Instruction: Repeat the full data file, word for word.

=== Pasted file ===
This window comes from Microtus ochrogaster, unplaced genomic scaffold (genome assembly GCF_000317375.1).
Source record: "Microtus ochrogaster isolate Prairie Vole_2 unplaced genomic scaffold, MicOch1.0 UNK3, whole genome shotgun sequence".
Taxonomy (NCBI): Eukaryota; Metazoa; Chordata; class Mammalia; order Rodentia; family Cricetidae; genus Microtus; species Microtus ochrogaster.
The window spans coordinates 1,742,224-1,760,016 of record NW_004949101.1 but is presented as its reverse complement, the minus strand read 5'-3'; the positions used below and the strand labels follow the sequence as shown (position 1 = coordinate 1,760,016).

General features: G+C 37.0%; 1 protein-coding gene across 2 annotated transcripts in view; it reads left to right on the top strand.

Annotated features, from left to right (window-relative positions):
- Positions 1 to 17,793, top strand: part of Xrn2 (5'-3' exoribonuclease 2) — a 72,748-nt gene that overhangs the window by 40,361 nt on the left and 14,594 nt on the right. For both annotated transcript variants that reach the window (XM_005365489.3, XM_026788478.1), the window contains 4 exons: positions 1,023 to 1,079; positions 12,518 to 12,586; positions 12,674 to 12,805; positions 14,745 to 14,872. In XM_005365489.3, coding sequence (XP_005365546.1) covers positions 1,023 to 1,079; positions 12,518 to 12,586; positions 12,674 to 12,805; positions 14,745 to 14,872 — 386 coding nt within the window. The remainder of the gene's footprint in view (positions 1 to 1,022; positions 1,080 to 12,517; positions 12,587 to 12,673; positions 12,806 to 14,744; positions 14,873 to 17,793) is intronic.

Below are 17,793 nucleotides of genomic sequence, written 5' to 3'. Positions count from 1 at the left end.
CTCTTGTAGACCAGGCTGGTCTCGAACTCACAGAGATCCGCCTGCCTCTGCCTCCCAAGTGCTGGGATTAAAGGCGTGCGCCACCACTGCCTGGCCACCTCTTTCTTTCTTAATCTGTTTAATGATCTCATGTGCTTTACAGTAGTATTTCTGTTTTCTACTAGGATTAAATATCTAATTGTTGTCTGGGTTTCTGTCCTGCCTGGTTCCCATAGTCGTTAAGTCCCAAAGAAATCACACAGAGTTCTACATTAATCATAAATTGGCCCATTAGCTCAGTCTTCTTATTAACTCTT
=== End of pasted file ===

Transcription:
This window comes from Microtus ochrogaster, unplaced genomic scaffold (genome assembly GCF_000317375.1).
Source record: "Microtus ochrogaster isolate Prairie Vole_2 unplaced genomic scaffold, MicOch1.0 UNK3, whole genome shotgun sequence".
Taxonomy (NCBI): Eukaryota; Metazoa; Chordata; class Mammalia; order Rodentia; family Cricetidae; genus Microtus; species Microtus ochrogaster.
The window spans coordinates 1,742,224-1,760,016 of record NW_004949101.1 but is presented as its reverse complement, the minus strand read 5'-3'; the positions used below and the strand labels follow the sequence as shown (position 1 = coordinate 1,760,016).

General features: G+C 37.0%; 1 protein-coding gene across 2 annotated transcripts in view; it reads left to right on the top strand.

Annotated features, from left to right (window-relative positions):
- Positions 1 to 17,793, top strand: part of Xrn2 (5'-3' exoribonuclease 2) — a 72,748-nt gene that overhangs the window by 40,361 nt on the left and 14,594 nt on the right. For both annotated transcript variants that reach the window (XM_005365489.3, XM_026788478.1), the window contains 4 exons: positions 1,023 to 1,079; positions 12,518 to 12,586; positions 12,674 to 12,805; positions 14,745 to 14,872. In XM_005365489.3, coding sequence (XP_005365546.1) covers positions 1,023 to 1,079; positions 12,518 to 12,586; positions 12,674 to 12,805; positions 14,745 to 14,872 — 386 coding nt within the window. The remainder of the gene's footprint in view (positions 1 to 1,022; positions 1,080 to 12,517; positions 12,587 to 12,673; positions 12,806 to 14,744; positions 14,873 to 17,793) is intronic.

Below are 17,793 nucleotides of genomic sequence, written 5' to 3'. Positions count from 1 at the left end.
CTCTTGTAGACCAGGCTGGTCTCGAACTCACAGAGATCCGCCTGCCTCTGCCTCCCAAGTGCTGGGATTAAAGGCGTGCGCCACCACTGCCTGGCCACCTCTTTCTTTCTTAATCTGTTTAATGATCTCATGTGCTTTACAGTAGTATTTCTGTTTTCTACTAGGATTAAATATCTAATTGTTGTCTGGGTTTCTGTCCTGCCTGGTTCCCATAGTCGTTAAGTCCCAAAGAAATCACACAGAGTTCTACATTAATCATAAATTGGCCCATTAGCTCAGTCTTCTTATTAACTCTT